Exposure to Nature May Improve City-Dwellers' Mental Health

A new study by German researchers suggests that exposure to urban green space may reduce the risk of mental health issues among city dwellers.

Experts explain that the noise, pollution, and high population density of typical city life can cause chronic stress. As such, city dwellers are at a higher risk of psychiatric illnesses such as depression, anxiety disorders, and schizophrenia than country dwellers.

Investigators at the Max Planck Institute for Human Development studied the brain area called the amygdala, a central region in the brain that plays an important role in stress processing and reactions to danger. Comparisons show higher activity levels in city dwellers’ than in country dwellers’ amygdala.

Taking this information, a research team led by psychologist Dr. Simone Kühn searched for factors that could have a protective influence in relieving the stress. They examined how nature located near people’s homes such as forest, urban green, or wasteland influences stress-processing brain regions such as the amygdala.

“Research on brain plasticity supports the assumption that the environment can shape brain structure and function. That is why we are interested in the environmental conditions that may have positive effects on brain development.

“Studies of people in the countryside have already shown that living close to nature is good for their mental health and well-being. We therefore decided to examine city dwellers,” explains Kühn, the first author and leader of the study.

Indeed, the researchers found a relationship between place of residence and brain health: those city dwellers living close to a forest were more likely to show indications of a physiologically healthy amygdala structure und were therefore presumably better able to cope with stress.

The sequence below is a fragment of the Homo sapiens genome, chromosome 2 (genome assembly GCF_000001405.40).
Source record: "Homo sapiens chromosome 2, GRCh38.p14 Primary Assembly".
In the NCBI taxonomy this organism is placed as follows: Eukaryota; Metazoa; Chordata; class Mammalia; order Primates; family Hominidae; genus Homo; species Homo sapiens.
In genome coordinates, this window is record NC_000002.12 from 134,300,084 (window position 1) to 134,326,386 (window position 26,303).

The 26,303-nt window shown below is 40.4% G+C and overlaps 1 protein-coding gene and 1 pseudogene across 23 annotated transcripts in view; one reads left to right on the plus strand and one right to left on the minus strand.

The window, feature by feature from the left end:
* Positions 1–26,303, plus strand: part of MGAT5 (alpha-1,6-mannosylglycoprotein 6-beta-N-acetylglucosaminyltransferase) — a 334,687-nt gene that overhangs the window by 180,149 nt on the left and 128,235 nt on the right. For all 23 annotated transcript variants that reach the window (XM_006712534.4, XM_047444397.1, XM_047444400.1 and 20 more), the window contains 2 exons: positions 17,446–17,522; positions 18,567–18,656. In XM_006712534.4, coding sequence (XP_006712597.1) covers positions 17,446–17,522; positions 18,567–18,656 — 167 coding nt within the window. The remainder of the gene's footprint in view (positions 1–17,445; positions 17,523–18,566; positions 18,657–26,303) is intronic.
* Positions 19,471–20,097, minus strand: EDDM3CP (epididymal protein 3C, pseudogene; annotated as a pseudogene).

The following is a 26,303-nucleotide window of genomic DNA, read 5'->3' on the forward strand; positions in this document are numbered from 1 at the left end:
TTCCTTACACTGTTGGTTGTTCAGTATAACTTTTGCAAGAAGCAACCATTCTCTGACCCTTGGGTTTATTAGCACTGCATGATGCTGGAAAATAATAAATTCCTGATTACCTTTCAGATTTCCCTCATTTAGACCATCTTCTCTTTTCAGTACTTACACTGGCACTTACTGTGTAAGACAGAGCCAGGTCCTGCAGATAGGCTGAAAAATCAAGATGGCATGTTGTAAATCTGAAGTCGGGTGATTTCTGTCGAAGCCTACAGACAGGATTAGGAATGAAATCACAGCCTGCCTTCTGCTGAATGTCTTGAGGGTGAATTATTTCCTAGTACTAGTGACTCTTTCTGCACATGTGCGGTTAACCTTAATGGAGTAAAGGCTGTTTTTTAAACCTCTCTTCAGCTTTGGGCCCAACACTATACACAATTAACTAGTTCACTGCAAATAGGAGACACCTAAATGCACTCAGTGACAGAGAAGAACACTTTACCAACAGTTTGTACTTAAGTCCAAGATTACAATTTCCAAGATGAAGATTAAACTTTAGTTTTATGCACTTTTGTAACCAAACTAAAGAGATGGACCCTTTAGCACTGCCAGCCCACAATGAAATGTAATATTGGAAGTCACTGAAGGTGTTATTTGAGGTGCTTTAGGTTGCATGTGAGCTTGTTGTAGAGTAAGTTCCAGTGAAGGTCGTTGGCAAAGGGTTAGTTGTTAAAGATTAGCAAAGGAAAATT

This effect remained stable when differences in educational qualifications and income levels were controlled for. However, it was not possible to find an association between the examined brain regions and urban green, water, or wasteland.

With these data, it is not possible to distinguish whether living close to a forest really has positive effects on the amygdala or whether people with a healthier amygdala might be more likely to select residential areas close to a forest. Based on present knowledge, however, the researchers regard the first explanation as more probable. Further longitudinal studies are necessary to accumulate evidence.

Researchers studied participants from the Berlin Aging Study II (BASE-II), a large longitudinal study examining the physical, psychological, and social conditions for healthy aging. In total, 341 adults aged 61 to 82 years took part in the present study.

Apart from carrying out memory and reasoning tests, the structure of stress-processing brain regions, especially the amygdala, was assessed using magnetic resonance imaging (MRI).

In order to examine the influence of nature close to peoples’ homes on these brain regions, the researchers combined the MRI data with geoinformation about the participants’ places of residence. This information stemmed from the European Environment Agency’s Urban Atlas, which provides an overview of urban land use in Europe.

Source: Max Planck Institute